Internet privacy and money correlation

In 1776, Thomas Jefferson wrote in the Declaration of Independence,

"He [King George III] has erected a multitude of New Offices, and sent hither swarms of Officers to harass our people, and eat out their substance."

With Jefferson’s words, you could conclude that our country was founded on the idea that, under most circumstances, government ought to leave us alone.

Yet 241 years later, roughly 30% of the workforce is covered by some form of occupational licensing — from florists to funeral attendants, from tree trimmers to make-up artists — according to the Brookings Institution.

[Editor’s note: About this time last year, we gave you 4 Grand Slams of Nannyism that may be going on in your community.]

While on the campaign trail, Donald Trump gained popularity among business owners by blaming regulations for stifling business.

He said,

"We are cutting the regulation at a tremendous clip. I would say 70% of regulations can go. It’s just stopping businesses from growing."

Then in January, President Trump told business leaders that he believed he could cut regulations by 75% … or maybe more.

Mr. Trump told reporters at the meeting that included Tesla Motors CEO Elon Musk and Under Armour CEO Kevin Plank,

"We’re going to be cutting regulation massively, but the rules will be just as protective of the people."

In at least one instance, he has followed up on his promise to cut regulations.

Whether he’s doing so while protecting us is yet to be seen.

Oct. 27, 2016: A bill to protect your private internet history

Last October, the Federal Communications Commission (FCC) under the Obama administration adopted regulations requiring Internet service providers (ISPs), like AT&T (T), Comcast (CMSCA) and Verizon (VZ), to do more to protect customers’ privacy.

Under the rules, ISPs would need consumers’ permission before using their location, financial information, health information, children’s information, and web browsing history for advertising and marketing.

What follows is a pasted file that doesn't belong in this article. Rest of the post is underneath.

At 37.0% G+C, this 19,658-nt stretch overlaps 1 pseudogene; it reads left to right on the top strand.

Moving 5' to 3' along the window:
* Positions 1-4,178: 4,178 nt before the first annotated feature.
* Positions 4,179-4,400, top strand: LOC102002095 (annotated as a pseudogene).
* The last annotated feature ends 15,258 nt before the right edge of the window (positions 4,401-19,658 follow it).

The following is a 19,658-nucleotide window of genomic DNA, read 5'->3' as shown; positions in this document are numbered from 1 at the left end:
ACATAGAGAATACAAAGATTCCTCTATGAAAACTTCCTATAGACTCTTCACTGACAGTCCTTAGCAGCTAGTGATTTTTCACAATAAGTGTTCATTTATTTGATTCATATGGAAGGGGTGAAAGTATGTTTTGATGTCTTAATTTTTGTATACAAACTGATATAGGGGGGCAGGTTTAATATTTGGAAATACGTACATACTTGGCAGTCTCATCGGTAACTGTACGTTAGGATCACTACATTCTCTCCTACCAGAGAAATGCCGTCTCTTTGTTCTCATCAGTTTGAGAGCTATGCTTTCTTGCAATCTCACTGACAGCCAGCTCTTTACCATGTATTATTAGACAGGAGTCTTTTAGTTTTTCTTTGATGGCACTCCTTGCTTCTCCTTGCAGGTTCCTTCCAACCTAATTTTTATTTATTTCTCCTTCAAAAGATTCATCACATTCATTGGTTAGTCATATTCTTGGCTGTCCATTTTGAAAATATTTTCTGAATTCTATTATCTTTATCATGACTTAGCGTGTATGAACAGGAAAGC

The rule was issued on Dec. 2, 2016, and took effect on Jan. 3, 2017, less than three weeks before Trump moved into the White House.

However, those rules did not apply to websites such as Google (GOOGL), Facebook (FB), Netflix (NFLX) and Twitter (TWTR), which are governed by less-restrictive rules issued by the Federal Trade Commission.

So ISP companies complained that the FCC rule placed them at a disadvantage with non-ISP Internet companies that also collect user data.

April 3, 2017: A bill to let telecoms sell your private internet history to highest bidder

Many Republicans saw the FCC rule as a power grab during the closing days of the Obama administration. And on March 28, 2017, Congress voted to block it by using the Congressional Review Act (CRA). That’s a little-known tool that allows Congress and the president to overturn recently passed agency regulations.

Trump signed it on April 3.

Now ISPs including Comcast, AT&T and Time Warner (TWX) can sell your browsing habits to third parties who use it for marketing or other purposes.

Sen. Ed Markey (D-Mass.) said,

"I fear [the privacy rollback] is just a preview of coming attractions. Big broadband companies don’t want to give consumer privacy protections the attention they deserve.

"Consumers will have no ability to stop Internet service providers from invading their privacy and selling sensitive information about their health, finances, and children to advertisers, insurers, data brokers or others who can profit off of this personal information, all without their affirmative consent."

Craig Aron, CEO of the advocacy group Free Press said,

"It’s shocking that of all the challenges facing this country the Trump administration would prioritize taking away people’s privacy.

"There is literally no public support for this bill. Its only advocates are the nation’s biggest phone, cable and Internet companies. There’s no longer any question — if there ever was — whose needs this administration intends to serve. But people everywhere are on high alert to the serious threat to the free and open Internet. And they will fight back."

ISP money

The votes in Congress to repeal the FCC regulation were, for the most part, split down party lines. But money could have influenced some of them … that is, money the telecommunications industry gave directly to members of Congress.